The reading of bills generally occur on three separate days as stipulated in the State Constitution. However, the constitutional rule may be suspended by a four-fifths vote of the membership, allowing two or three readings of a bill to take place on one day.

When a bill is read, the reading clerk along with the bill number recites the title or brief summary of the measure. If a bill is not delayed on first or second reading, the bill is "advanced" to the next reading stage once the body completes its action.

A bill is read three times to accomplish three different purposes:

The First reading of a bill is called the information stage, Informing the members that the bill will be discussed.

On Second reading, or amendment stage, any committee recommendations and changes proposed by individual members are discussed and acted on. It is the amendments, and not the bill itself, that are debated on second reading. Each amendment is voted on separately, with no limit to the number of amendments, which may be offered, and are adopted or rejected. After second reading, a bill is "ordered to engrossment and third reading." An engrossed version of a bill includes all adopted amendments.

Third reading is the passage stage of a bill. Debate on the merits and drawbacks of a bill occurs at this time. After debate is completed, the bill is either passed or rejected.

If the bill is passed, it is sent to the other chamber of the Legislature where it is referred to committee and the process repeats itself.

Conference Committees

The second chamber may change a bill passed by the first body. For a bill to complete legislative action, both bodies must approve identical legislation. Therefore an agreement must be reached when changes are made.

After the first body receives the message from the second chamber that an amendment has been made in an engrossed bill, the first chamber may either accept the amendment or send a message to the other chamber asking the body to "recede" from its amendments. The second body may back down from its position, or it may refuse to recede. If the second body refuses to recede, then a conference committee is necessary to iron out those items in a bill the two bodies disagree on in order for the bill to pass.

A conference committee is composed of an equal number of Senators, appointed by the President, and Delegates, appointed by the Speaker. As with standing committees, changes made in a bill by a conference committee are recommendations, which the full bodies must act on. Once a compromise is reached, the co-chairs of the conference committee report to their respective bodies. The conference committee report must then be accepted (adopted) or rejected. If the report is adopted, the amended version of the bill must be voted on for its passage or rejection.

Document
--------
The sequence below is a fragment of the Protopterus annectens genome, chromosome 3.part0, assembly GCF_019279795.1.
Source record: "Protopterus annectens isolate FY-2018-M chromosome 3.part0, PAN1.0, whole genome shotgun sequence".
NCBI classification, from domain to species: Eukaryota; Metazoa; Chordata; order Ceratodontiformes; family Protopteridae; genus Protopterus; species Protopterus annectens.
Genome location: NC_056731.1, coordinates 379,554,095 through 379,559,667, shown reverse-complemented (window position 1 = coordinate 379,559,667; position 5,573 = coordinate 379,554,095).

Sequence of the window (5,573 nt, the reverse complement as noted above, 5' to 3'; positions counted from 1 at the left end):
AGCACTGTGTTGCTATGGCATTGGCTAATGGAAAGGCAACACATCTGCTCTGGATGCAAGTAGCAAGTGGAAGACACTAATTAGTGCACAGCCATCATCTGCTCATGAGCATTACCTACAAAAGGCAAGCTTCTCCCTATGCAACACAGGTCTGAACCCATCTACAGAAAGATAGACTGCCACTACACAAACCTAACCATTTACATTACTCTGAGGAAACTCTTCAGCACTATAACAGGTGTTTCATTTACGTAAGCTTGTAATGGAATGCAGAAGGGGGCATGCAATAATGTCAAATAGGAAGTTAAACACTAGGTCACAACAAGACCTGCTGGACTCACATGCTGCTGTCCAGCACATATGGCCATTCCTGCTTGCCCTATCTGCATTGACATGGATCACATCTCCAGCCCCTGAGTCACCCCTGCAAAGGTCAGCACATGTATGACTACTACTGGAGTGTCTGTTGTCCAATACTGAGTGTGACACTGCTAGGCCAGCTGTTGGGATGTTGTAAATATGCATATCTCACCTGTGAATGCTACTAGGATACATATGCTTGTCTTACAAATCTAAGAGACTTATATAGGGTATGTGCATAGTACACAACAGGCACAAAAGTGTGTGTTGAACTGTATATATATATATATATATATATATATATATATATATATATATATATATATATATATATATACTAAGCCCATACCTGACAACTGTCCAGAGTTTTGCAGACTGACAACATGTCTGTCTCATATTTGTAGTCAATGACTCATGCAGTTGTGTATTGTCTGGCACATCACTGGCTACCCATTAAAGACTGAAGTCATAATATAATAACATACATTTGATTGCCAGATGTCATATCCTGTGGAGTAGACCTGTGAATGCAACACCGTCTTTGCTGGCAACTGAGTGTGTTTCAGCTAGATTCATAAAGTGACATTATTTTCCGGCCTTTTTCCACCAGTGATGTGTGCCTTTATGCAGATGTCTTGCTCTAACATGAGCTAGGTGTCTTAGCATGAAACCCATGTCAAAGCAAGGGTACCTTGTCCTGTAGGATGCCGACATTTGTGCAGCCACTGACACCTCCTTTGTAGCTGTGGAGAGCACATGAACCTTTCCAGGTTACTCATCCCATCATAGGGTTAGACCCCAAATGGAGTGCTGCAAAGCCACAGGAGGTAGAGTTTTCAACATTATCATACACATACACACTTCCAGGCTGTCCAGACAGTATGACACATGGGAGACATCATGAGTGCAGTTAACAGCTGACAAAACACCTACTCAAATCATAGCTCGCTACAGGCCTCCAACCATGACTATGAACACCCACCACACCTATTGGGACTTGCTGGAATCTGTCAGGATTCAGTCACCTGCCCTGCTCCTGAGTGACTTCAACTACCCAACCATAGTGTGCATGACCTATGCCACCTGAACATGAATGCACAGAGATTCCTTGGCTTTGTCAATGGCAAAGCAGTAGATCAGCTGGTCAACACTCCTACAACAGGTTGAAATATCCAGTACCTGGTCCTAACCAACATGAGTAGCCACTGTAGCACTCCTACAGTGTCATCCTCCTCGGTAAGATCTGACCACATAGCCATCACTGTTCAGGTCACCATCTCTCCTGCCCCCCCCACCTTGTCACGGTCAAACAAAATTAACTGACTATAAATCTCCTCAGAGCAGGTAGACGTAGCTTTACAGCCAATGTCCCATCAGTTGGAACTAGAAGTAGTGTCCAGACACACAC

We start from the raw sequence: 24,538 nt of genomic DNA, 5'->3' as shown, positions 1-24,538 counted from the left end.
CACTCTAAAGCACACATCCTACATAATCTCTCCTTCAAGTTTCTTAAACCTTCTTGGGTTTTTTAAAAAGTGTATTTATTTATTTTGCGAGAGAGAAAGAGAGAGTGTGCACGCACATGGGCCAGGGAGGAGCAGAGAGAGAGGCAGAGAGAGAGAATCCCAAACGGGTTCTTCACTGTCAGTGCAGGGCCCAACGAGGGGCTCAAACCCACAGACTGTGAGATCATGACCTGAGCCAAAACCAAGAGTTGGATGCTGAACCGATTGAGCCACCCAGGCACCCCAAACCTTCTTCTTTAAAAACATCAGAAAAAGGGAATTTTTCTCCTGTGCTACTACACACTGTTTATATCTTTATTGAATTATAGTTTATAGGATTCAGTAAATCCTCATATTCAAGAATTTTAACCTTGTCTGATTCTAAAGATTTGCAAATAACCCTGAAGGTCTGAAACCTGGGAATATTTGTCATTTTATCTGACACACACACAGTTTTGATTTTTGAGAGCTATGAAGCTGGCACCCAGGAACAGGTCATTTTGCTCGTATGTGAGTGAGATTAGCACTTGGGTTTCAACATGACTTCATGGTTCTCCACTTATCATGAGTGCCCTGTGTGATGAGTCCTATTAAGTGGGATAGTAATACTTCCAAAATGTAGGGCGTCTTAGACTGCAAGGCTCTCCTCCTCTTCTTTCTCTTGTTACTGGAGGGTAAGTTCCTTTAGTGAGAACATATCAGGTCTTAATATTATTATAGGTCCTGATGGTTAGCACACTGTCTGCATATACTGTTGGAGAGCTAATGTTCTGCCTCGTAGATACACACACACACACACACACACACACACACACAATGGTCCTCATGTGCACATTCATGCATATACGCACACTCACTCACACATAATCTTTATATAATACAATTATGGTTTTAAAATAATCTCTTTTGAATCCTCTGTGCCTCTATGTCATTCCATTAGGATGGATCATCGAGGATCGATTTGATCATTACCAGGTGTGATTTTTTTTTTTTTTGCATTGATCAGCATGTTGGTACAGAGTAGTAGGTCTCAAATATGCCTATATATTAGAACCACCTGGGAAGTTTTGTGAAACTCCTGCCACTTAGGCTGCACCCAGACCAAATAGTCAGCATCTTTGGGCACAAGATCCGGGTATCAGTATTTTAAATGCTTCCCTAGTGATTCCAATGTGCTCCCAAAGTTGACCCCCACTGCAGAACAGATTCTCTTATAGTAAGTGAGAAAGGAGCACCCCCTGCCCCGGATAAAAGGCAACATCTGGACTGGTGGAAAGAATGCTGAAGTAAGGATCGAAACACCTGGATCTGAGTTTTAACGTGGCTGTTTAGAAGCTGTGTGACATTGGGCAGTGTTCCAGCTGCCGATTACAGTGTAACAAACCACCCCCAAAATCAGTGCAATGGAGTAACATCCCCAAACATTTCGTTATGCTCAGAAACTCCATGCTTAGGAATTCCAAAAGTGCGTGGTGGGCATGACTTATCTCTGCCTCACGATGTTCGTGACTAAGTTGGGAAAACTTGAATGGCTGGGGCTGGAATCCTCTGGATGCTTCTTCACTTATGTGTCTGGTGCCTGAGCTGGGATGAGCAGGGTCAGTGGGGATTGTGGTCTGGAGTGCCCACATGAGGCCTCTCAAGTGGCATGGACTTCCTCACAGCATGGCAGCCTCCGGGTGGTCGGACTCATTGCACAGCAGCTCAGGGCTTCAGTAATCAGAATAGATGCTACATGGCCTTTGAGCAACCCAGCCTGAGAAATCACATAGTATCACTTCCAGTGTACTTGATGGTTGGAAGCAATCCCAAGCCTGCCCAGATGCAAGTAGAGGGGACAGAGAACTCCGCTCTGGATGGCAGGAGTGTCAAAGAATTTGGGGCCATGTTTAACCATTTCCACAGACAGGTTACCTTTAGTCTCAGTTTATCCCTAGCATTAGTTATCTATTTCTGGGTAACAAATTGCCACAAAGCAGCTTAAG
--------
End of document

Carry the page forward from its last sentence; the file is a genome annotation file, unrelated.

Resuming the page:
Action by the Governor

While the Legislature is in session, the governor has five days to approve or veto a bill he receives. After the Legislature adjourns, the governor has 15 days to act on most bills before him. However, the governor must act the budget bill and supplemental appropriations bills on within five days, regardless of when he receives them. If the governor does not act within these time limits, the bill automatically becomes law.

If the governor vetoes a bill, the Legislature can override the veto with a majority vote of both houses. The exceptions to this exist with the budget bill or a supplemental appropriations bill. A two-thirds vote of both houses is needed to override a governor's veto in these instances.

In all cases, once both houses pass the same version of a bill, it becomes an enrolled bill and is sent to the governor for his consideration.

Successful Bills

After a bill becomes a law, it is called an act. The "Acts of the Legislature" are published annually and reflect all of the measures which become law in a given year.

The acts are inserted into the appropriate portions of the West Virginia Code, which is a series of books containing the laws of the state.